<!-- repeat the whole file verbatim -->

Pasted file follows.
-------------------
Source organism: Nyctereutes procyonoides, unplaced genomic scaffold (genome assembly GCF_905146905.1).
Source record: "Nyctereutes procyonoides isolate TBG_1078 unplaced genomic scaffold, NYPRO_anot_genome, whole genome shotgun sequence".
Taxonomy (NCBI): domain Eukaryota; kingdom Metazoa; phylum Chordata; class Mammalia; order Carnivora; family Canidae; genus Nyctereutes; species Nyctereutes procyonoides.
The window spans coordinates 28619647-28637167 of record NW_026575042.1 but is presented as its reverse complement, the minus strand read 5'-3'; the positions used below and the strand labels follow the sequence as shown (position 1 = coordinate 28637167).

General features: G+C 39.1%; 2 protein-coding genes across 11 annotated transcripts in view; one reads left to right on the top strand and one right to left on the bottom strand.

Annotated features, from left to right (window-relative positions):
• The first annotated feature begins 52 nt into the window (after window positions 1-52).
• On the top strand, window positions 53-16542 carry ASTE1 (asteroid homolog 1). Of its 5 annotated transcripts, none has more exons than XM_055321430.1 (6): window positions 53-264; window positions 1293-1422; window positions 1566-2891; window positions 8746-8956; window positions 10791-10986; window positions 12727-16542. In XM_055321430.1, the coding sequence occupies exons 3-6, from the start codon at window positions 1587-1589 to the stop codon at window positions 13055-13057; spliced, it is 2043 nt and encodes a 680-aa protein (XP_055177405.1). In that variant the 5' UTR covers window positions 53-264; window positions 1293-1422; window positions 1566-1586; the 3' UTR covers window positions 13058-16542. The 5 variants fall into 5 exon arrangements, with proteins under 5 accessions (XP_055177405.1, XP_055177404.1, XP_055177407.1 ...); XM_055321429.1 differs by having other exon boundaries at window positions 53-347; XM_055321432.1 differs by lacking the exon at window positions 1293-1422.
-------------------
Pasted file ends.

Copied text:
Source organism: Nyctereutes procyonoides, unplaced genomic scaffold (genome assembly GCF_905146905.1).
Source record: "Nyctereutes procyonoides isolate TBG_1078 unplaced genomic scaffold, NYPRO_anot_genome, whole genome shotgun sequence".
Taxonomy (NCBI): domain Eukaryota; kingdom Metazoa; phylum Chordata; class Mammalia; order Carnivora; family Canidae; genus Nyctereutes; species Nyctereutes procyonoides.
The window spans coordinates 28619647-28637167 of record NW_026575042.1 but is presented as its reverse complement, the minus strand read 5'-3'; the positions used below and the strand labels follow the sequence as shown (position 1 = coordinate 28637167).

General features: G+C 39.1%; 2 protein-coding genes across 11 annotated transcripts in view; one reads left to right on the top strand and one right to left on the bottom strand.

Annotated features, from left to right (window-relative positions):
• The first annotated feature begins 52 nt into the window (after window positions 1-52).
• On the top strand, window positions 53-16542 carry ASTE1 (asteroid homolog 1). Of its 5 annotated transcripts, none has more exons than XM_055321430.1 (6): window positions 53-264; window positions 1293-1422; window positions 1566-2891; window positions 8746-8956; window positions 10791-10986; window positions 12727-16542. In XM_055321430.1, the coding sequence occupies exons 3-6, from the start codon at window positions 1587-1589 to the stop codon at window positions 13055-13057; spliced, it is 2043 nt and encodes a 680-aa protein (XP_055177405.1). In that variant the 5' UTR covers window positions 53-264; window positions 1293-1422; window positions 1566-1586; the 3' UTR covers window positions 13058-16542. The 5 variants fall into 5 exon arrangements, with proteins under 5 accessions (XP_055177405.1, XP_055177404.1, XP_055177407.1 ...); XM_055321429.1 differs by having other exon boundaries at window positions 53-347; XM_055321432.1 differs by lacking the exon at window positions 1293-1422.